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When the 93rd General Court is held in Maryland next year, attendees are encouraged to visit the burial site of this famous hero at the U.S. Naval Academy, In this story Historian General James A. Williams recounts the amazing facts behind how the Patriot's remains came to their final rest in Annapolis.

John Paul Jones, hero of the American Revolution, died alone and unattended in his Parisapartment in 1792. He was 45. No member of his family was with him. All the glamor of this 18th century bachelor soldier of fortune was gone. The victorious commander of the naval war between the American Bon Homme Richard and the Serapis was no more. Behind him lay the struggle of the Revolutionary War.

Born in obscurity, this distinguished officer of the sea, who had given so much of himself to America, left an imperishable legacy of greatness which extended not only from the shores of New England, but to the glamorous Court of Versailles.

John Paul Jones
Illustration of John Paul Jones from an etching by John Michel Moreau.

Jones was a native Presbyterian Scots-man who had transferred his allegiance from his home in Scotland when he professed to have fallen in love with America at first sight. When he was 21, he had already established himself as master of a merchant vessel. By age 25, he was in a fair way to become well to do with a small fortune of 25 hundred pounds sterling, which he had made as a skillful trader and navigator.

He had a gunpowder temper, yet with women, he was a seagoing casanova. He was a small man, no more than five foot five, but he was quite handsome as is preserved in a sculpted bust from life made by the artist Houdon. His features were sharp, with high cheekbones and he had a strong cleft chin. He was also known as a "dandy skipper" who dressed well, having adopted the port and manners of a young gentleman.

Gains Navy Commission
With a letter of recommendation from a North Carolinian member of the Second Continental Congress, John Paul Jones was commissioned into the newly formed Continental Navy in 1775. His was one of the earliest naval commissions granted by Congress and Jones was assigned to the ship Alfred.

It was not long before this Scottish sea captain began to distinguish himself when he was credited with the capture of 16 prize ships. Later as Commander of the Providence, he became the target of international forces by the British as well as the lover of French Court society. He was touted liberally in Dutch and Spanish newspapers of the day His ships were sponsored by Benjamin Franklin who was our emissary to France.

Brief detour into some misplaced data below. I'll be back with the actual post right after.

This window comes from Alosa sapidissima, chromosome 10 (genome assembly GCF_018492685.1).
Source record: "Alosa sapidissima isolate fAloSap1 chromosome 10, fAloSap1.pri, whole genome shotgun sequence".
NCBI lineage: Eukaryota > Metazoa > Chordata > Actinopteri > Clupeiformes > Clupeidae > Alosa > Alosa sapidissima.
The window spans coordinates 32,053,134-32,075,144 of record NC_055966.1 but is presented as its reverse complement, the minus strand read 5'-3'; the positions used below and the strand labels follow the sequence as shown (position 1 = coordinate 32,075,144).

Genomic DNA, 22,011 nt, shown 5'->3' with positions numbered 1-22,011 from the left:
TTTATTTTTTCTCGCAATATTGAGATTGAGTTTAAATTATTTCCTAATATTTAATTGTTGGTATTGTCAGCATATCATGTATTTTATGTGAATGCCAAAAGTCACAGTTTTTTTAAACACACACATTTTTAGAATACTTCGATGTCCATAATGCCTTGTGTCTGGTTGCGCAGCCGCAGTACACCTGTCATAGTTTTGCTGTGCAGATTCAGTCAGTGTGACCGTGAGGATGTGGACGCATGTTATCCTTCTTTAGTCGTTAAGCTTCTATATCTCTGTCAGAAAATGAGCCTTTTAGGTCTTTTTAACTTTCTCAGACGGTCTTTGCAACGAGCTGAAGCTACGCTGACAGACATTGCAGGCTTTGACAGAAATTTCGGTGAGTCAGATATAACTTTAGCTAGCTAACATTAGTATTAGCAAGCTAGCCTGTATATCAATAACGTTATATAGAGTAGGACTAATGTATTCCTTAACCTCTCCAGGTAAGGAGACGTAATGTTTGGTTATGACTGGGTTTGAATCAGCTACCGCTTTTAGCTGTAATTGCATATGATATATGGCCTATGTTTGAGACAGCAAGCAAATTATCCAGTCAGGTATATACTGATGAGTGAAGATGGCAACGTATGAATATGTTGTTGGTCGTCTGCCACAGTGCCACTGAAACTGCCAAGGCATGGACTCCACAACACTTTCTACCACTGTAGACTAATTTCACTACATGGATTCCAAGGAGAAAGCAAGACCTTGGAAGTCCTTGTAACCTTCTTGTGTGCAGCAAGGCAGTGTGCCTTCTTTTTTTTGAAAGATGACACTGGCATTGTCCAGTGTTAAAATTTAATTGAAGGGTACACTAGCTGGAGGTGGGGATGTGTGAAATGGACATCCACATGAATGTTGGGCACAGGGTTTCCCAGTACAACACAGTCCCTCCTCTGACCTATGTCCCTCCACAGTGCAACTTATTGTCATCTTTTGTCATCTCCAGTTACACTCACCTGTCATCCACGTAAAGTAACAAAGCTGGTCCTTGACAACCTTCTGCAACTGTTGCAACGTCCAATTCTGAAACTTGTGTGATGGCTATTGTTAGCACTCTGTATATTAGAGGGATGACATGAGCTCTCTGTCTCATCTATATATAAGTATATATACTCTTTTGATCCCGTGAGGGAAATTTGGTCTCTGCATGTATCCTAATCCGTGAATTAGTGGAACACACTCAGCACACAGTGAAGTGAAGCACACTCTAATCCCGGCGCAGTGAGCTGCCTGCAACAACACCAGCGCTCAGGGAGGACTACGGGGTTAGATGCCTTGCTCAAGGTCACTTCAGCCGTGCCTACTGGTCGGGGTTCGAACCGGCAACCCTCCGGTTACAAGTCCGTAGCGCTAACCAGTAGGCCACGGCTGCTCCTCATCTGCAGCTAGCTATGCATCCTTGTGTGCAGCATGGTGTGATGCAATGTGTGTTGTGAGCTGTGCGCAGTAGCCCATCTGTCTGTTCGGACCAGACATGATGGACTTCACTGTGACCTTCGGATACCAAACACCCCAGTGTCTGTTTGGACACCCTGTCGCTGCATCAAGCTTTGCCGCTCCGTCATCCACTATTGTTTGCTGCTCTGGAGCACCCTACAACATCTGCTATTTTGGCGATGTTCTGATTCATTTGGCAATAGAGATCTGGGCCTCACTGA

Jones sarcophagus
John Paul Jones was finally interred in this sarcophagus at the U.S. Naval Academy.

There were other naval luminaries during the Revolution, but none achieved the fame and attention of Jones. As Commander of the Ranger, he designed a_ hit-and-run scheme to bother English seaports with aview to force the British government to exchange American sailors taken prisoner on the high seas. Then, with great daring, Jones navigated the entire coast of England without intervention from the British fleet. He raided Whitehaven and St. Mary's Isle and boldly invaded the coastal estate of Lord Selkirk. He was the toast of Paris. He was the darling of New York, Philadelphia and Boston. But perhaps his most famous exploit was the defeat of the British warship Serapis by the Bon Homme Richard. When charged by the British captain for quarter when his ship was sinking, Jones cried out, "I have not yet begun to fight!"

Accepts Russian Offer
When the Revolutionary War ended in 1781, Catherine the Great of Russia invited Jones to her service, and upon Thomas Jefferson's encouragement, Jones accepted her offer. He was received by this imperious daughter of Russia, who made him an Admiral and sent him to take part in the naval campaign against the Turks in the Black Sea.

In the Russian campaign, things went against him. Jealous subordinates were given credit for his victories and soon Catherine ordered his recall to St. Petersburg. He returned to Paris a disappointed and lonely man. Undue exposure and exertion in Russian winters had wasted his strength. He returned in ill-health and gradually grew weaker.

Jones spent the last months of his life trying to recoup losses from his creditors and arrearages of salaries due him from the United States and Russia. Efforts by Jefferson as Secretary of State came too late and Jones died July 18, 1792.

Body Given Special Attention
Officials of the Government of France, believing that this hero of the American Republic would one day be returned to soil in the United States, ordered that his body be especially prepared for reinterrment.

The remains were dressed in a shirt and then wrapped in a sheet of pure linen bearing his initials worked in silk thread. The body was then carefully preserved and packed in straw. His legs and hands were wrapped in tinfoil. The body was then placed in a casket made of lead and the lid tightly soldered on. Through a small aperture above the face, the casket was then filled with alcohol and the hole sealed. The lead casket was then installed in one made of wood.

It contained neither uniform, sword nor decorations. Owing, perhaps to preserve all Jones' effects until his heirs claimed them, all his American and Russian uniforms, the gold medal presented to him by the American Congress and other effects, were saved and later sold at auction.

Bust of John Paul Jones
This bust of Jones by Houdon helped n the identification of his remains.

Gouvernor Morris, our Minister to France, bid for his French Cross of the Merite Militare and his Order of the Cincinnati Eagle. The gold-hilted sword given to him by Louis XVI was reserved for his family along with his commission signed by John Hancock and his elaborate certificate of membership in the Order of the Cincinnati.

Buried In Protestant Cemetery
The funeral took place on the 20th day of July, two days after his death. Although the Admiral had shown little or no interest in religion during his lifetime, he was considered a Church of Scotland Protestant and the French Assembly therefore decreed burial in a Protestant cemetery outside the walls of Paris.